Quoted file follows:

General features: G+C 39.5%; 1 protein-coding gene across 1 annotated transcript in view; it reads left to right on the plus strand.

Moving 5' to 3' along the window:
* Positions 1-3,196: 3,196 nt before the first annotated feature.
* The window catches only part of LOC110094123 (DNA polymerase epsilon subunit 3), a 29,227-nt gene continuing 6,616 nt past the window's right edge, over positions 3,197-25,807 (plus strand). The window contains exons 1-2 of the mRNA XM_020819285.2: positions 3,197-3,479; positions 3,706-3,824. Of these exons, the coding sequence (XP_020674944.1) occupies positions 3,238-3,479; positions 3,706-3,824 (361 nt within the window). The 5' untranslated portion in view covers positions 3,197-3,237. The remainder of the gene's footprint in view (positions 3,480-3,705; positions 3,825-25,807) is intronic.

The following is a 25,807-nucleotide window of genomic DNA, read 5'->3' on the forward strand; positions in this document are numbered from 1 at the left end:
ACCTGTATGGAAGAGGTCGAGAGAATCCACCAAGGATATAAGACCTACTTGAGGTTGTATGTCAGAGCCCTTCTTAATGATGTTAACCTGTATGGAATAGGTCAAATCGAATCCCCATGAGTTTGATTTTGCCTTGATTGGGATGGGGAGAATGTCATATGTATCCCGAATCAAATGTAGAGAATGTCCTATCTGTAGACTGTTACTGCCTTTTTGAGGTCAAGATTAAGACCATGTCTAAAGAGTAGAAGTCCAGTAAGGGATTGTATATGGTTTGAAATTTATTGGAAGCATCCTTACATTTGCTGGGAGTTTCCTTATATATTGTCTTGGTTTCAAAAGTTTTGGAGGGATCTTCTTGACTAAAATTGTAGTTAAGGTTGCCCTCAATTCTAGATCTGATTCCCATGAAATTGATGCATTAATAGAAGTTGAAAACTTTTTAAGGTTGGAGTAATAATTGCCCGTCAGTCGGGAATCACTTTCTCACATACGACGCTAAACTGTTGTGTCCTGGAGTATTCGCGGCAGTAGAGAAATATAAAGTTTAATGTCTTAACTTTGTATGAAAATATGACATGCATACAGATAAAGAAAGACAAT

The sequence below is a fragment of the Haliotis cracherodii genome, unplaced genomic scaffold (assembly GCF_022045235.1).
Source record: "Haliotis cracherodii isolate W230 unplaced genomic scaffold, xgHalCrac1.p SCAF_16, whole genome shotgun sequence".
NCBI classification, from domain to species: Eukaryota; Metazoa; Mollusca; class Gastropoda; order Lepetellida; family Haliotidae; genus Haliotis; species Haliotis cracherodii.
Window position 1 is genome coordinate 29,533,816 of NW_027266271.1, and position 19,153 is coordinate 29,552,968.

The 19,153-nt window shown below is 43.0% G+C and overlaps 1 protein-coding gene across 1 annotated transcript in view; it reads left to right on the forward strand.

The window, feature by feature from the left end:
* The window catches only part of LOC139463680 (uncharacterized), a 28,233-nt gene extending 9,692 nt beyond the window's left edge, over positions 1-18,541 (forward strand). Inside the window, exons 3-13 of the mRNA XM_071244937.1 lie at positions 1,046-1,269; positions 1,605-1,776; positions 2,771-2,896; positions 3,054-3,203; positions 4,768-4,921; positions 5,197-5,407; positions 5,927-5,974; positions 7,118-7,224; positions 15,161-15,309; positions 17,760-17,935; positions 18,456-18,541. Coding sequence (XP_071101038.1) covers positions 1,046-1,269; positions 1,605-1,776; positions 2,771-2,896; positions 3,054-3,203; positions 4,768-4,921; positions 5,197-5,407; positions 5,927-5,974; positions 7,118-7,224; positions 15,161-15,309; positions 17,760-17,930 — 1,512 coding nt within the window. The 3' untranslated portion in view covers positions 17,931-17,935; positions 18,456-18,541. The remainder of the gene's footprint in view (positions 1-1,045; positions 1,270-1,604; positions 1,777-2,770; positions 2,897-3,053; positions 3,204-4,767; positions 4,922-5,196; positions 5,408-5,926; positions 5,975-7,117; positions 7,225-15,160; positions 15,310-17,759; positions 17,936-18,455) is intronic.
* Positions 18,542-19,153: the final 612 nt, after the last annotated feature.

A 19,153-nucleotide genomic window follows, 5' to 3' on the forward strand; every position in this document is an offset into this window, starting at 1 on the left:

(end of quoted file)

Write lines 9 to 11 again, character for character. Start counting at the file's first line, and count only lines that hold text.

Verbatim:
NCBI classification, from domain to species: Eukaryota; Metazoa; Mollusca; class Gastropoda; order Lepetellida; family Haliotidae; genus Haliotis; species Haliotis cracherodii.
Window position 1 is genome coordinate 29,533,816 of NW_027266271.1, and position 19,153 is coordinate 29,552,968.

The 19,153-nt window shown below is 43.0% G+C and overlaps 1 protein-coding gene across 1 annotated transcript in view; it reads left to right on the forward strand.